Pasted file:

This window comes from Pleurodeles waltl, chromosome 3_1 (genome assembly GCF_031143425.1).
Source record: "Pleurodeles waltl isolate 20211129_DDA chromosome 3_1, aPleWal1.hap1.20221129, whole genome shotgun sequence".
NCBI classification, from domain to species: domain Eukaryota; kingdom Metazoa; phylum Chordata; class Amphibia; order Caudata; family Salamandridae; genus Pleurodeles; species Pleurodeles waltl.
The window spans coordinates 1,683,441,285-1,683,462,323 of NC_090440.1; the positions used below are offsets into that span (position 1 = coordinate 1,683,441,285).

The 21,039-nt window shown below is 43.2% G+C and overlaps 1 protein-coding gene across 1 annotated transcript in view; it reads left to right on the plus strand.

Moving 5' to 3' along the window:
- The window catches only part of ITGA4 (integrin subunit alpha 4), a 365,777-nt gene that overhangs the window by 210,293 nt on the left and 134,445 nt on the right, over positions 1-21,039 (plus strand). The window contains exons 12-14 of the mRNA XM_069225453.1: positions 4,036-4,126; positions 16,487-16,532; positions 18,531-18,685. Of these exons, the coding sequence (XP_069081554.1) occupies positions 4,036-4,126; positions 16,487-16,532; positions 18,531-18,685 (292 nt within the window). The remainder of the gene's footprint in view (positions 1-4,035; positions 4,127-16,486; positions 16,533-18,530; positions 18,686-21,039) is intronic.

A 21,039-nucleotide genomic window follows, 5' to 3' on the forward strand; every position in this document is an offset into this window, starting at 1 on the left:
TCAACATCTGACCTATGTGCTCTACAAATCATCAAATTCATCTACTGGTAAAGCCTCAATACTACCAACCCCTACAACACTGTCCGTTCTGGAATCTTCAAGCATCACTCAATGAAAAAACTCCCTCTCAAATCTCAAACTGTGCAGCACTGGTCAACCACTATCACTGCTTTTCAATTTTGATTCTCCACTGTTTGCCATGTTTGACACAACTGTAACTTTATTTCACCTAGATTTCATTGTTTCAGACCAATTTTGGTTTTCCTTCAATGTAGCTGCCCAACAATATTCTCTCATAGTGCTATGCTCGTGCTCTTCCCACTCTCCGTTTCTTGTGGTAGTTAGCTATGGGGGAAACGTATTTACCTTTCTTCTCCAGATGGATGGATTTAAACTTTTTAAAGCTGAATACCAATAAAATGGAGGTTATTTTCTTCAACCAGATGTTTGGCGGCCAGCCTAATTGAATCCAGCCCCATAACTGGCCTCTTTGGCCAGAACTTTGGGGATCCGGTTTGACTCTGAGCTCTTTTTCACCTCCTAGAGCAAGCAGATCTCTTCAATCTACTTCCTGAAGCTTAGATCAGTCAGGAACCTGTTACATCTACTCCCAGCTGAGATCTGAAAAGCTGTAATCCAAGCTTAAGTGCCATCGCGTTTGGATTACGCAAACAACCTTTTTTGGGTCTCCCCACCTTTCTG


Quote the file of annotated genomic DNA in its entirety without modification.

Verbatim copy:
This window comes from Pleurodeles waltl, chromosome 3_1 (genome assembly GCF_031143425.1).
Source record: "Pleurodeles waltl isolate 20211129_DDA chromosome 3_1, aPleWal1.hap1.20221129, whole genome shotgun sequence".
NCBI classification, from domain to species: domain Eukaryota; kingdom Metazoa; phylum Chordata; class Amphibia; order Caudata; family Salamandridae; genus Pleurodeles; species Pleurodeles waltl.
The window spans coordinates 1,683,441,285-1,683,462,323 of NC_090440.1; the positions used below are offsets into that span (position 1 = coordinate 1,683,441,285).

The 21,039-nt window shown below is 43.2% G+C and overlaps 1 protein-coding gene across 1 annotated transcript in view; it reads left to right on the plus strand.

Moving 5' to 3' along the window:
- The window catches only part of ITGA4 (integrin subunit alpha 4), a 365,777-nt gene that overhangs the window by 210,293 nt on the left and 134,445 nt on the right, over positions 1-21,039 (plus strand). The window contains exons 12-14 of the mRNA XM_069225453.1: positions 4,036-4,126; positions 16,487-16,532; positions 18,531-18,685. Of these exons, the coding sequence (XP_069081554.1) occupies positions 4,036-4,126; positions 16,487-16,532; positions 18,531-18,685 (292 nt within the window). The remainder of the gene's footprint in view (positions 1-4,035; positions 4,127-16,486; positions 16,533-18,530; positions 18,686-21,039) is intronic.

A 21,039-nucleotide genomic window follows, 5' to 3' on the forward strand; every position in this document is an offset into this window, starting at 1 on the left:
TCAACATCTGACCTATGTGCTCTACAAATCATCAAATTCATCTACTGGTAAAGCCTCAATACTACCAACCCCTACAACACTGTCCGTTCTGGAATCTTCAAGCATCACTCAATGAAAAAACTCCCTCTCAAATCTCAAACTGTGCAGCACTGGTCAACCACTATCACTGCTTTTCAATTTTGATTCTCCACTGTTTGCCATGTTTGACACAACTGTAACTTTATTTCACCTAGATTTCATTGTTTCAGACCAATTTTGGTTTTCCTTCAATGTAGCTGCCCAACAATATTCTCTCATAGTGCTATGCTCGTGCTCTTCCCACTCTCCGTTTCTTGTGGTAGTTAGCTATGGGGGAAACGTATTTACCTTTCTTCTCCAGATGGATGGATTTAAACTTTTTAAAGCTGAATACCAATAAAATGGAGGTTATTTTCTTCAACCAGATGTTTGGCGGCCAGCCTAATTGAATCCAGCCCCATAACTGGCCTCTTTGGCCAGAACTTTGGGGATCCGGTTTGACTCTGAGCTCTTTTTCACCTCCTAGAGCAAGCAGATCTCTTCAATCTACTTCCTGAAGCTTAGATCAGTCAGGAACCTGTTACATCTACTCCCAGCTGAGATCTGAAAAGCTGTAATCCAAGCTTAAGTGCCATCGCGTTTGGATTACGCAAACAACCTTTTTTGGGTCTCCCCACCTTTCTG